Secondly, there's a wonderful sense of urgency to almost all college games. Big-time schools are fixated on a national championship or at least a BCS bowl. Lower divisions want to win their conference and make their playoff. Either way, each loss has a huge impact. NFL teams can lose five, six, or even seven games and still make the playoffs. Every team has an off week, but many take a couple of more off during the season. Unfortunately, they do this while facing an opponent.
Oh, sure, college teams always schedule a couple of cream puffs during the season, but they still need to win the game. In fact, they need to win those games big or lose points with poll voters. So, there's never a game that isn't meaningful.
Then there's rivalries. The NFL used to have rivalries: Cleveland and Pittsburgh; Washington and Baltimore; Washington and Dallas. But, as more teams have been added, and as divisions have been shuffled, and even as the fortunes of teams have ebbed and risen, the idea of a rivalry seems to fade. For example, as long as Washington and Dallas were fighting for their division title every year, their games were intense. Once each went into the tank, the rivalry aspect of the games dimmed.
Now, for years Alabama was one of the national powers, winning national championships and SEC titles with annoying regularity. Auburn, on the other hand, while no weak sister, was seldom at the same level. But come the Auburn-Alabama game, the records didn't matter, the standings didn't matter, and the polls didn't matter. All that mattered (and matters now) was who won that game, known as the "Iron Bowl" (primarily, I think because it was played in Birmingham for years). In recent years, Alabama has been on hard times, relatively speaking, but what really irks their fans is that Auburn has been beating them regularly. In fact, if Mike Shula wants to keep his job, he'd better start beating the Tigers.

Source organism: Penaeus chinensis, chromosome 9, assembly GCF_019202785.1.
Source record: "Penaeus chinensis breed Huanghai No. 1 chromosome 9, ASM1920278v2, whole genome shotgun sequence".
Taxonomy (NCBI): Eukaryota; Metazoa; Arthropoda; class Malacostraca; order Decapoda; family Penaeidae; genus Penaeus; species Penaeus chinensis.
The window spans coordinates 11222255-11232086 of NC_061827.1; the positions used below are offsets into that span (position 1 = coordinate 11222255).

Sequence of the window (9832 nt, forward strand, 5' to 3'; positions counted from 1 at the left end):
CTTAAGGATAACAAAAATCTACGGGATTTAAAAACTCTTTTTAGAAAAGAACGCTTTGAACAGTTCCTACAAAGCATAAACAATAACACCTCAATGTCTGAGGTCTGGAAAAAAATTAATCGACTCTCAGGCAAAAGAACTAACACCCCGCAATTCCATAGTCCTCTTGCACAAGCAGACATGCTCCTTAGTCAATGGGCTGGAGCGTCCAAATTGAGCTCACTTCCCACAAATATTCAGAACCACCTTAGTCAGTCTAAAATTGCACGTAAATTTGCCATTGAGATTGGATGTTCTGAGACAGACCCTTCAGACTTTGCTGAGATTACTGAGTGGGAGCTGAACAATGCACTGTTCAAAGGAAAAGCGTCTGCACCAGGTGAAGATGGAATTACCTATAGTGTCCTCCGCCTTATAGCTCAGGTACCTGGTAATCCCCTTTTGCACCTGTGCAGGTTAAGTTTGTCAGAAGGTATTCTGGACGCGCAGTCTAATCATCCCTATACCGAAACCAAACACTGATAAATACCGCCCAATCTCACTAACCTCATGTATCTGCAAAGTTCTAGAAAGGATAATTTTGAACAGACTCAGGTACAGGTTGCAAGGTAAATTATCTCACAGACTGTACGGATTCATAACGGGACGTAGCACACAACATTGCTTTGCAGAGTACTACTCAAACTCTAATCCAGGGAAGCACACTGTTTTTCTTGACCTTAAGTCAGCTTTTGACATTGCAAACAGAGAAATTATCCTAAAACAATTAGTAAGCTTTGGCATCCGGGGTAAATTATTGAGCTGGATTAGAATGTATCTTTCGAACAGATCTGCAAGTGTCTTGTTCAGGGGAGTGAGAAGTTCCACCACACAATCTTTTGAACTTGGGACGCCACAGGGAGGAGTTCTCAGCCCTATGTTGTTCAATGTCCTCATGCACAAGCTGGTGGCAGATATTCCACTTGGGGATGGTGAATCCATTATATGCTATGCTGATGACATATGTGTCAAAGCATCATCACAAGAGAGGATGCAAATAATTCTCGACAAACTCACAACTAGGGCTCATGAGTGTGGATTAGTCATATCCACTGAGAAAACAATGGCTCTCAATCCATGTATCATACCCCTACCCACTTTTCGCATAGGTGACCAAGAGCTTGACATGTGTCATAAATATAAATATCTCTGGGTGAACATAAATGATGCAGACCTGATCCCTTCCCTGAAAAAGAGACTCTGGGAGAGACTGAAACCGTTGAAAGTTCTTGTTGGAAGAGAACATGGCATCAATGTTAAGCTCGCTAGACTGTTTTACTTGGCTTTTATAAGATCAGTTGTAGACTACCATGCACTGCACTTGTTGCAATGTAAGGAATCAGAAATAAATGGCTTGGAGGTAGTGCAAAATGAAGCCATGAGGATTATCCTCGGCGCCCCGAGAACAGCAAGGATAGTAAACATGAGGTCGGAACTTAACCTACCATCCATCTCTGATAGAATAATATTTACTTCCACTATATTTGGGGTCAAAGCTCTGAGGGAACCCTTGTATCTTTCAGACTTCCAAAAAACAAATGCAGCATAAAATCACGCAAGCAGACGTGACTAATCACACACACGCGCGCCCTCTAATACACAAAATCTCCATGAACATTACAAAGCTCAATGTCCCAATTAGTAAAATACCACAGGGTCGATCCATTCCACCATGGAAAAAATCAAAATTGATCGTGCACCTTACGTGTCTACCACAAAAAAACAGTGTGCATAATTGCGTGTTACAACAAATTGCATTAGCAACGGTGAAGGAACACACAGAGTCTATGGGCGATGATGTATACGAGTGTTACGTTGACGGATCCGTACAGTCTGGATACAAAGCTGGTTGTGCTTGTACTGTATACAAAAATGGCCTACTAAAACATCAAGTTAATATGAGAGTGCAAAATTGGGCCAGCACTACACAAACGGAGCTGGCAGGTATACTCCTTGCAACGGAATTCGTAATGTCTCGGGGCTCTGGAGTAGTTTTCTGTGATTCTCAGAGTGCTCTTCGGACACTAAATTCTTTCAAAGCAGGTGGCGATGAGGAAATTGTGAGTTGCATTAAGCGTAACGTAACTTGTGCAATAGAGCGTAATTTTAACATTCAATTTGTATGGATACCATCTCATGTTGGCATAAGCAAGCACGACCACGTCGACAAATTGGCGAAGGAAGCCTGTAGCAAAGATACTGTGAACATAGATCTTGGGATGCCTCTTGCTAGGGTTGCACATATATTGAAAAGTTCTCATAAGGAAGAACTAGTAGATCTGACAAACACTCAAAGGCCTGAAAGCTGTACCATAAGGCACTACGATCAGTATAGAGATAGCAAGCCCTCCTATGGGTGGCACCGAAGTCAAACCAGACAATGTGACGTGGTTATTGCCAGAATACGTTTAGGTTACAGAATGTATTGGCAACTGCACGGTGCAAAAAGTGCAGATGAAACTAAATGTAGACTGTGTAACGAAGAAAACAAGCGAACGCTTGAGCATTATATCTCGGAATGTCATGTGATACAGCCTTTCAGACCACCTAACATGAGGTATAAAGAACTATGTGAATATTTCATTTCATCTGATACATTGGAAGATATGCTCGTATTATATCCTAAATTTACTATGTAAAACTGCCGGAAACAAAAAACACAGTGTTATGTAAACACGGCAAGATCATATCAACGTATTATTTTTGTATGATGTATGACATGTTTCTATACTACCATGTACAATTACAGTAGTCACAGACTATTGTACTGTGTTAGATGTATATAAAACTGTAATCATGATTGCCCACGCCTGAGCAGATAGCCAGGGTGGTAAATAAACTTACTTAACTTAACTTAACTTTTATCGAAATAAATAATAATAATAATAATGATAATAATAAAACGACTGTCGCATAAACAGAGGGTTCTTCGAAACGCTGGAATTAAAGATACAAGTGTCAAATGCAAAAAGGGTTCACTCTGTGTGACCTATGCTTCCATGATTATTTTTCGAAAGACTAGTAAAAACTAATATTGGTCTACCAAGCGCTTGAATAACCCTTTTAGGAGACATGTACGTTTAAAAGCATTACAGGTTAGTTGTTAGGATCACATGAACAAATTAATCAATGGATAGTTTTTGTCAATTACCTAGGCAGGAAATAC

At Texas, despite success in recent years, which culminated in a national title last year, people were upset with Mack Brown because he had trouble beating Oklahoma. Believe me, in the NFL, Washington fans would have been more than happy to lose to Dallas twice in one year if the Redskins still got to the Super Bowl.
And what about the Super Bowl, Mr. Pasquarelli's lynch-pin reason for the superiority of NFL football? Well, when people start tuning in more to watch the commercials than to watch the game, it says something about how good that game is. Last year's farce of bad officiating was just a new twist. Most of them have been dull or just badly played. NFL players have said that the Super Bowl is an anti-climax to them; the stress is making it to the game. Once there, the pressure's off. Not so the collegiate national championship game. For all the faults of the BCS (and it has many), the teams that get to the championship all want to look like they deserve to be there.
I complain a lot about the over-emphasis of football in colleges, but I have to admit that I'm still sucked in by the games. Maybe it's the enthusiasm of the players that does it most of all. Players seldom do choreographed dance routines in the endzone when they make a big score; they jump up and down like idiot kids having a great time.
And an idiot fan like me can't help but get caught up in it.